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Office workers in Clare among least equipped for working from home

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*Caption: OpenSky Managing Director Michael Cronin

OpenSky, the digital transformation specialist for government organisations and large private enterprises, have found that office workers in Clare are among least equipped for working from home.

The research – conducted by Censuswide and involving 1,000 adults from across Ireland, found that people in Clare, Offaly, Wicklow, Louth and Longford struggled the most when it came to effectively working from home.

The survey found that almost a quarter (22%) of Irish office workers don’t have the necessary tools (including laptop, sufficient internet speeds and secure connection to work systems) to work from home. This translates to more than 300,000 people.

OpenSky Managing Director Michael Cronin said: “The fact that more than 300,000 office workers aren’t equipped to adapt to the current situation is quite startling. Furthermore, business leaders are faced with the challenge of continuing to ensure job satisfaction and engage staff of all ages to maintain motivation levels by making the working from home experience as seamless, flexible and productive as possible.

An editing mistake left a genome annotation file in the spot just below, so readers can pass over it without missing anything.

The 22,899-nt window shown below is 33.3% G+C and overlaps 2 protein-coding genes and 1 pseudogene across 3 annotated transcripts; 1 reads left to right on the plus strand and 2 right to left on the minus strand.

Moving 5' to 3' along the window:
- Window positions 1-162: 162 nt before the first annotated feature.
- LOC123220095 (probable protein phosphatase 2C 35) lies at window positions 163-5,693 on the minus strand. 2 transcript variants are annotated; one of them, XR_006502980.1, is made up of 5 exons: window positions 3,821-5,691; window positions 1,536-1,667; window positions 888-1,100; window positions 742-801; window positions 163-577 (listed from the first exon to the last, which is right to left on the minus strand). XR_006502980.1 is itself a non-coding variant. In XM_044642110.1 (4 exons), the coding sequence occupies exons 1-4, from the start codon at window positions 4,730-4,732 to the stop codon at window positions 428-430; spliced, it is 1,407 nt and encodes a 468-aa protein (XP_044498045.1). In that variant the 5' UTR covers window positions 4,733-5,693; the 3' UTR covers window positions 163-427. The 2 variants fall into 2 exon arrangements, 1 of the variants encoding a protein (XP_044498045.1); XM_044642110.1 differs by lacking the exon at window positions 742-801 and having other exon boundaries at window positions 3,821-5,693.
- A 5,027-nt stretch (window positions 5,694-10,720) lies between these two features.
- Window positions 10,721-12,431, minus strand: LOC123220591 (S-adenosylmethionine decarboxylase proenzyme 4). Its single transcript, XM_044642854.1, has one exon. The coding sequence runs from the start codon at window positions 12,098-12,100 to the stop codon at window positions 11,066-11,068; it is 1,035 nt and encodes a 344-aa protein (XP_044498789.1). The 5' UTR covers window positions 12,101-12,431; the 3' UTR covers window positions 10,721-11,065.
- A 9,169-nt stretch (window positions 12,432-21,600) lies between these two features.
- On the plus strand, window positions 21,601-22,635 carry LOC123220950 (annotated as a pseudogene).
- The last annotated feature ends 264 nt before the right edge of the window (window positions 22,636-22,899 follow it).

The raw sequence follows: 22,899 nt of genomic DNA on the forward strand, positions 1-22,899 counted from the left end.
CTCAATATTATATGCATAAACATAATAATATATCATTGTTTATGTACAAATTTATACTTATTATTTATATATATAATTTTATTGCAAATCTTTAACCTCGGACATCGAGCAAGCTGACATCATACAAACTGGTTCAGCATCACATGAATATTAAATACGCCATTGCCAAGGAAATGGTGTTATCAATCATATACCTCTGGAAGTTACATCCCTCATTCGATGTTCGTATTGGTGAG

“Of course, the impact of Covid-19 is being felt in every facet of our lives and the crisis has highlighted a number of areas where the approach needs to change both now and for the future”.

The counties that are best equipped with the necessary tools for remote working are Monaghan, Roscommon, Tipperary, Wexford and Sligo.

In terms of the age group that were keenest to work from home during the current coronavirus outbreak, the 35-44 category came out on top (93%). The over 55s were the least keen to do so (57%).

Elaine has been a member of staff with The Clare Echo since its foundation in October 2017. The paper's first Chief Reporter, the Kilrush woman is now working as a sub-editor in our busy newsroom. In 2015, she graduated from the University of Limerick with a Masters in Journalism. Elaine briefly worked with the RTE Investigations Unit on the Standards in Public Office investigation before returning to Clare to continue her career as a reporter with the Clare People where she spent nine months as the West Clare correspondent and also covered the 2016 General Election and 2016 Fleadh Cheoil na hÉireann.

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